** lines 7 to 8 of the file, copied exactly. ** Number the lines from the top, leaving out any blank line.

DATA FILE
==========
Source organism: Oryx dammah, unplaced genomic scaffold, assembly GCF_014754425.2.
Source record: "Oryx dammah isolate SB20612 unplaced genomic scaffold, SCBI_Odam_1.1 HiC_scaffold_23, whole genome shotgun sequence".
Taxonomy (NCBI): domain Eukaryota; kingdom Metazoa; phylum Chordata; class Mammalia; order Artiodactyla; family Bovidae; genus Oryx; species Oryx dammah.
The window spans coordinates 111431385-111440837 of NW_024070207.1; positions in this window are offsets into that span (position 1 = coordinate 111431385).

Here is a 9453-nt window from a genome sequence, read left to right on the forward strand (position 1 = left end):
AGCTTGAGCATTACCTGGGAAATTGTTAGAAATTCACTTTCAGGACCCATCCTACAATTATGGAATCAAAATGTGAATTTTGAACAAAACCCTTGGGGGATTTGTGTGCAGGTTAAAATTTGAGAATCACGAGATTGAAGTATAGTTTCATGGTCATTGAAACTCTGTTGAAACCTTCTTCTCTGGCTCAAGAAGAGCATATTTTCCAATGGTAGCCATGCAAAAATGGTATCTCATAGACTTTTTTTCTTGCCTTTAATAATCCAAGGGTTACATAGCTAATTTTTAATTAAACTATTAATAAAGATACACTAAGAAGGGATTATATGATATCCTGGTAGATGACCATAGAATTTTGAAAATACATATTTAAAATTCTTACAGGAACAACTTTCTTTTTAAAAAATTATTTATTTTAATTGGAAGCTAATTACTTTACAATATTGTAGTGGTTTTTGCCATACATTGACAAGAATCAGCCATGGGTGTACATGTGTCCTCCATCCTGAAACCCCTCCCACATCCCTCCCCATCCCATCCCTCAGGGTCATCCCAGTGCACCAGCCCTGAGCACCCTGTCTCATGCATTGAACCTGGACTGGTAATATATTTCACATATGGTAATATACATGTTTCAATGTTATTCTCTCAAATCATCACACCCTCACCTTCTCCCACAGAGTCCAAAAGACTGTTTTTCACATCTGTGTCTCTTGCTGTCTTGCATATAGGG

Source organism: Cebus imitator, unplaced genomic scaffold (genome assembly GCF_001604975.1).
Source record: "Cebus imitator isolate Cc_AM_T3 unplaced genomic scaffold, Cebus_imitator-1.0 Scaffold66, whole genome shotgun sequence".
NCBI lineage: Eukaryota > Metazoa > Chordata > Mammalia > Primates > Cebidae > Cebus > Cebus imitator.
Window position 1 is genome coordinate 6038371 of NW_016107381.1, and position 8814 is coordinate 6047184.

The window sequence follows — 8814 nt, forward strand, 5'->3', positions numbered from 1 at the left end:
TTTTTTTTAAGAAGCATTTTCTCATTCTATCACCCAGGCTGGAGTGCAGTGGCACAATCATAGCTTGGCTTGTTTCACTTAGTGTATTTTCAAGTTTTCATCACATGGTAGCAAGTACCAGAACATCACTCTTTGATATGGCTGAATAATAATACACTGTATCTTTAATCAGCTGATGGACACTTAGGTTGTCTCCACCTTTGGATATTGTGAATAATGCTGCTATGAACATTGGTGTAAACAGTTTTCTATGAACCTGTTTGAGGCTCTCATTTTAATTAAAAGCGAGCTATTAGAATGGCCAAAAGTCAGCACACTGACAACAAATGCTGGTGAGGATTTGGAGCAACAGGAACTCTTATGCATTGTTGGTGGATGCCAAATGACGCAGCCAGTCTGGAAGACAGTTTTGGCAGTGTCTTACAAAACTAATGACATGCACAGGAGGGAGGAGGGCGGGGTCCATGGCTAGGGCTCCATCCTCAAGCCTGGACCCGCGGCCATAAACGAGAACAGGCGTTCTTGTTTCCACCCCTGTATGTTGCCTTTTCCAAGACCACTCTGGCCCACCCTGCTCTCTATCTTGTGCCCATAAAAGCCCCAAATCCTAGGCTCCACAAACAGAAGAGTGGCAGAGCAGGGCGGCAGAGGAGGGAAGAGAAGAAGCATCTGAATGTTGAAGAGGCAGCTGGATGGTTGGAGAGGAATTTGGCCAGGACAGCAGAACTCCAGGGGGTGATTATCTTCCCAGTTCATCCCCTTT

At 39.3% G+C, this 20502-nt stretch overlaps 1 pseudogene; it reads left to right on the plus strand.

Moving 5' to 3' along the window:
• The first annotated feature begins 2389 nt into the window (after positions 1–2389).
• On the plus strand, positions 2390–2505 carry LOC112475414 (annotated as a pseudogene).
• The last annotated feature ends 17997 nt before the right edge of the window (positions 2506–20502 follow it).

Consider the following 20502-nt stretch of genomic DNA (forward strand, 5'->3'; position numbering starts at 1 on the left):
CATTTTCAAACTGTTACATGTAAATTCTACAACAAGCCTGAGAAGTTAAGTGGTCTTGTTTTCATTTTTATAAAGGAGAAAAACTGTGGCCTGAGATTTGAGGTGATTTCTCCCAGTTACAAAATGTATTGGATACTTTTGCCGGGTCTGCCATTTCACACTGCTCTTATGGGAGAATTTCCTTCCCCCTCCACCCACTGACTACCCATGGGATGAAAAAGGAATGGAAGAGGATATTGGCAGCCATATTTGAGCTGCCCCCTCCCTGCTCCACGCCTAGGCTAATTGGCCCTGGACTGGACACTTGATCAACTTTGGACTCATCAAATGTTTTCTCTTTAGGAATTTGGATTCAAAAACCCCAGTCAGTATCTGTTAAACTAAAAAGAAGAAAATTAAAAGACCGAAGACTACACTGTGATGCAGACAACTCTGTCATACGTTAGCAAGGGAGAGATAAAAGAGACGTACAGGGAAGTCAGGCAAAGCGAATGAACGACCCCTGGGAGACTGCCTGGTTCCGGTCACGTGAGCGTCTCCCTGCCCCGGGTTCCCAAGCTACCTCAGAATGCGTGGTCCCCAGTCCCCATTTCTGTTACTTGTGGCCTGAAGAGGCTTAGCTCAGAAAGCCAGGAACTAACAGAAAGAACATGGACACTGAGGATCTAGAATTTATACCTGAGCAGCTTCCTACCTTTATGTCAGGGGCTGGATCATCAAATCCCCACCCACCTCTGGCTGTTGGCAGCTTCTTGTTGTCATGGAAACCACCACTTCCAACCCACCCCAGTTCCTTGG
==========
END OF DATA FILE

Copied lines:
Source organism: Cebus imitator, unplaced genomic scaffold (genome assembly GCF_001604975.1).
Source record: "Cebus imitator isolate Cc_AM_T3 unplaced genomic scaffold, Cebus_imitator-1.0 Scaffold66, whole genome shotgun sequence".